Robust, with a large latency. (2, Insightful)

Vellmont (569020) | more than 10 years ago | (#9181582)

You refer to the lie that some of the eco-freaks like to believe in. That is that we're "saving the planet". As George Carlin put it, "That planet is fine, the people are fucked".

You're right that the earths eco-system is very robust. It's survived meteor collisions, massive climate changes, etc. Human society isn't particularly robust though. While you may be fine with the eco-system taking a few thousand years to adjust to a new climate, most people aren't. I think mass famine because of crop failure and flooding of the coasts is a Bad Thing (for us humans that is). That's the real reason people should be concerned about climate change, and not this altruistic bull that a small minority wants to shove down our throats.

consider... (1)

hutkey (709330) | more than 10 years ago | (#9181382)

...WWIII in the simulation

Re:consider... (0)

Anonymous Coward | more than 10 years ago | (#9181548)

I did.

We lose.

Oh crap....

I need sleep. (3, Funny)

DrEldarion (114072) | more than 10 years ago | (#9181383)

I missed the first word and thought this was going to be an article about Suprnova.

Here's how the simulation works: (5, Funny)

Anonymous Coward | more than 10 years ago | (#9181384)

We all leave our computers on
- running this software,
- thereby using more electricity,
- creating more greenhouse gases and the like,
- increasing global warming...
and therefore getting a very accurate answer much sooner.

Re:Here's how the simulation works: (0)

hutkey (709330) | more than 10 years ago | (#9181550)

i am not so sure about this, coz

MS OS hangs repeatedly...
you get bored using the software...
and will turn off the computer... ...and the day will never come

THC Slowdown? (3, Funny)

kevinvee (581676) | more than 10 years ago | (#9181386)

Fond memories of high school, but I think THC Slowdown goes better with a 10,000 year snowboarding season. Or 10,000 years of marshmallow creme and funyuns.

Attempting to model the real world on this scale (0, Insightful)

sanermind (512885) | more than 10 years ago | (#9181391)

Foolish. Current advanced computer modelling isn't even capable of predicting the weather next week with any great accuracy.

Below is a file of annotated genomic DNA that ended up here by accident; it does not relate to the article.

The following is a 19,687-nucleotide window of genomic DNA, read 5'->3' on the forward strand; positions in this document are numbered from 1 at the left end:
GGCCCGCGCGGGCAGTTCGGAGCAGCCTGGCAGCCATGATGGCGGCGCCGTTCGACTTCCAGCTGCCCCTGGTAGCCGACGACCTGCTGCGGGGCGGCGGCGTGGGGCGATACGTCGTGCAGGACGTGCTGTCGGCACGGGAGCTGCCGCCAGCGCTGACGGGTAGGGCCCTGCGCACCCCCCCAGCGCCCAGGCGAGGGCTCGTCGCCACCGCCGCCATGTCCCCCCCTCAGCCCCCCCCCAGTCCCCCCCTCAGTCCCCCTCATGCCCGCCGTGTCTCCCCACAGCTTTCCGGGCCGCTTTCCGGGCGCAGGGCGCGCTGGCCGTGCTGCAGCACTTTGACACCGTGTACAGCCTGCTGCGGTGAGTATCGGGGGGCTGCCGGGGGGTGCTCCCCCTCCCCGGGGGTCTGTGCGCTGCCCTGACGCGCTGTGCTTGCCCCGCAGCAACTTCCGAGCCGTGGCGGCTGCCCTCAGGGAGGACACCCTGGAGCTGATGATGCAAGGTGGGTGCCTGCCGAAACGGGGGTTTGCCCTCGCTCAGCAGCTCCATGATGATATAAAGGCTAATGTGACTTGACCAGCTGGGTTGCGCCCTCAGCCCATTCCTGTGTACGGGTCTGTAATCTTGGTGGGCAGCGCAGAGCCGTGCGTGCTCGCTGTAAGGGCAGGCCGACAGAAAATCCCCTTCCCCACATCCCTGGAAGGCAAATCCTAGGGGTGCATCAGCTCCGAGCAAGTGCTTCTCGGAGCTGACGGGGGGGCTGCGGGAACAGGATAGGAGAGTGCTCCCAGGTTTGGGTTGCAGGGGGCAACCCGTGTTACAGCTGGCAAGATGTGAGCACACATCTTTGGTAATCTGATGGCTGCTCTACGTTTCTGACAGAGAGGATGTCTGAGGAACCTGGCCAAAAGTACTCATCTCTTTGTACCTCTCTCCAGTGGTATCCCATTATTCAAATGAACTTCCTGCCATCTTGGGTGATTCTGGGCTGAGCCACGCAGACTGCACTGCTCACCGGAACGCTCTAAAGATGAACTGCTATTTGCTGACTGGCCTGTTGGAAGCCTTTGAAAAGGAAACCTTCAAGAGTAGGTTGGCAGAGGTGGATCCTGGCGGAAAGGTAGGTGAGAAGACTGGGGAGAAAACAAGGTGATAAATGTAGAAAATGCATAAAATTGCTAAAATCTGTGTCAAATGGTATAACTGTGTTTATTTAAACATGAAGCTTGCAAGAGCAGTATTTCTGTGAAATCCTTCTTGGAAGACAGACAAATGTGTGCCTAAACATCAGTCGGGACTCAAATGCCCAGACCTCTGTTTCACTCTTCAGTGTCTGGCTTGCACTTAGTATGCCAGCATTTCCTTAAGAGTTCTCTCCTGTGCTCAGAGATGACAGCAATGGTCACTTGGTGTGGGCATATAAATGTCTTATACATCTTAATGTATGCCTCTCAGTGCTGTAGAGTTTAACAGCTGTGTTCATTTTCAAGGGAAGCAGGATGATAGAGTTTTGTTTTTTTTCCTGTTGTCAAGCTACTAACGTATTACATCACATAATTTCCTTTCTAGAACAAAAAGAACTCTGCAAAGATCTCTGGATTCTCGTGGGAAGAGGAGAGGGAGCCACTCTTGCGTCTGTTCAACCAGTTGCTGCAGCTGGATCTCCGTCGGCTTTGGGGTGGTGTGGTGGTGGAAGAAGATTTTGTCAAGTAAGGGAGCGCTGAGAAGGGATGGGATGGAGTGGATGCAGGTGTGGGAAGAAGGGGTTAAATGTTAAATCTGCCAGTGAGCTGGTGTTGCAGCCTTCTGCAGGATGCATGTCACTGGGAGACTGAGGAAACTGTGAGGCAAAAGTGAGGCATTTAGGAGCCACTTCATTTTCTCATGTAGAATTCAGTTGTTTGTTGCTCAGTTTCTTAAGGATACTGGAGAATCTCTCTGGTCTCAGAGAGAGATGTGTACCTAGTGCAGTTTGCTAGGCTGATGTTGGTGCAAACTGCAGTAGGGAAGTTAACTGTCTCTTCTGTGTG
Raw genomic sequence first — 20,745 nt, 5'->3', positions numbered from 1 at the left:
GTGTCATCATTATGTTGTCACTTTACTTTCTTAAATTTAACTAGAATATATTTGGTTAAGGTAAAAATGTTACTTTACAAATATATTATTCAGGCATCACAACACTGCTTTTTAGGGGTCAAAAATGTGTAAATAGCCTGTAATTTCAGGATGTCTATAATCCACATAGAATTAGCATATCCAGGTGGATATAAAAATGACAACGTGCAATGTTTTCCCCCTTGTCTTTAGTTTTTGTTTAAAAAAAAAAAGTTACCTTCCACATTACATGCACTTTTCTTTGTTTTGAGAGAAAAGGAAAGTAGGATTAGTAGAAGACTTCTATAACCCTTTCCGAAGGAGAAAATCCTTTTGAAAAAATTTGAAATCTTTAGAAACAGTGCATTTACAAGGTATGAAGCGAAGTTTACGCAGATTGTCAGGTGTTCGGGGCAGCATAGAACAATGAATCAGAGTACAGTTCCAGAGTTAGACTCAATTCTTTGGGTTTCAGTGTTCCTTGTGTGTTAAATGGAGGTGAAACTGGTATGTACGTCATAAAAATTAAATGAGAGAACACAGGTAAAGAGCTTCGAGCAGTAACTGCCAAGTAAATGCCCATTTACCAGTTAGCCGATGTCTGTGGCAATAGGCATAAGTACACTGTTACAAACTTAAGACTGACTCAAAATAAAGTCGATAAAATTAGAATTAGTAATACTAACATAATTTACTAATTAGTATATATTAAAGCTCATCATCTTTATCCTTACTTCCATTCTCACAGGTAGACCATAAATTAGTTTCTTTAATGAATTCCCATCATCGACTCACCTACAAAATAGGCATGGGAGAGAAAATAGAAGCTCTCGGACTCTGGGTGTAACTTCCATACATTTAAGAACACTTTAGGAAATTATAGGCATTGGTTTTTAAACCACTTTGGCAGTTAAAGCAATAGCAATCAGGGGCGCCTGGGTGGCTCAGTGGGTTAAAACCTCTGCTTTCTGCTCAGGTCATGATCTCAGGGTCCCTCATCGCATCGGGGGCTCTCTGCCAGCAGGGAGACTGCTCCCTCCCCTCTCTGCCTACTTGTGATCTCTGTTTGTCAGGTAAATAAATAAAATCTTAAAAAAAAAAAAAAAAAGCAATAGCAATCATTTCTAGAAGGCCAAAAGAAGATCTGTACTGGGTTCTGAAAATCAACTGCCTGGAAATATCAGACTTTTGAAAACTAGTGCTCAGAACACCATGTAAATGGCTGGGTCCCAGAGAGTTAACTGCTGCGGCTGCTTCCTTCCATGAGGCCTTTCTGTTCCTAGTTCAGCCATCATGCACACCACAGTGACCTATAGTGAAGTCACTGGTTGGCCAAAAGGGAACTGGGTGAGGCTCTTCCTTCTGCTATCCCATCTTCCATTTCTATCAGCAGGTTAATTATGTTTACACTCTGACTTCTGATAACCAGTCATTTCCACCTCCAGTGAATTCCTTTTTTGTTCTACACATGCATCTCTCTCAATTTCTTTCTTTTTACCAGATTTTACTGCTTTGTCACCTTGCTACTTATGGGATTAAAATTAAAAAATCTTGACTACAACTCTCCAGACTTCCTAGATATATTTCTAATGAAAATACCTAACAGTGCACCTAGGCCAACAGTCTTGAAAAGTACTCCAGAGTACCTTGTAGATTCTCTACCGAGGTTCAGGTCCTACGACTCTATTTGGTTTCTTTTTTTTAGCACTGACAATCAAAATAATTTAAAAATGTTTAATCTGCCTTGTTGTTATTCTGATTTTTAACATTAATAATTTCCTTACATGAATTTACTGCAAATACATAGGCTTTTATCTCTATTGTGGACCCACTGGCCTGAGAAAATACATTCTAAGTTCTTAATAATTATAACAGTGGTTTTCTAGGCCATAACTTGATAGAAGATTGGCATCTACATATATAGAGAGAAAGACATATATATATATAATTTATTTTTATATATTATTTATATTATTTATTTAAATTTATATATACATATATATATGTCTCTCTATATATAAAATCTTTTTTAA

Re:Attempting to model the real world on this scal (0)

Anonymous Coward | more than 10 years ago | (#9181419)

climate != weather, fool

Re:Attempting to model the real world on this scal (5, Insightful)

zopu (558866) | more than 10 years ago | (#9181422)

True, but isn't that a different problem?

I admit I'm a bit clueless here, but AFAIK climate modelling deals with overall changes at a high level e.g. "It's going to be colder in the north atlantic by about 2 degrees on average in a few decades" and the like.
As opposed to weather prediction which says "It will rain in this spot on this day"

Just because we can't predict the 'noise' in the short term doesn't mean we can't determine overall changes long term.

Re:Attempting to model the real world on this scal (1)

will_die (586523) | more than 10 years ago | (#9181521)

However none of theses computer models have been able to predicte current overall changes, using previous data, without a bunch of fudges and changes to specificly handle how the climate is in reality.

Re:Attempting to model the real world on this scal (2, Informative)

gowen (141411) | more than 10 years ago | (#9181578)

Yes and no. Interannual trends are captured fairly well, seasonal forecasts tend to be off (worse, as you get down to the scale of weather) See here, [ucar.edu] for more information than you'd possibly want.

Re:Attempting to model the real world on this scal (0)

Anonymous Coward | more than 10 years ago | (#9181566)

Since long term climate change depends heavily on how active the sun is, any climate model that does not take into account the solar cycle isn't worth the electrons it's written on.

Re:Attempting to model the real world on this scal (0)

Anonymous Coward | more than 10 years ago | (#9181596)

Exactly.

Here's a question.
(1) The solar activity and solar flares has been increasing.
(2) The more solar activity there is, the bigger the hole in the ozone layer is.
(3) The hotter the sun is, the more global warming there is.
(4) The Sun affects the world *a lot* more than we affect the world.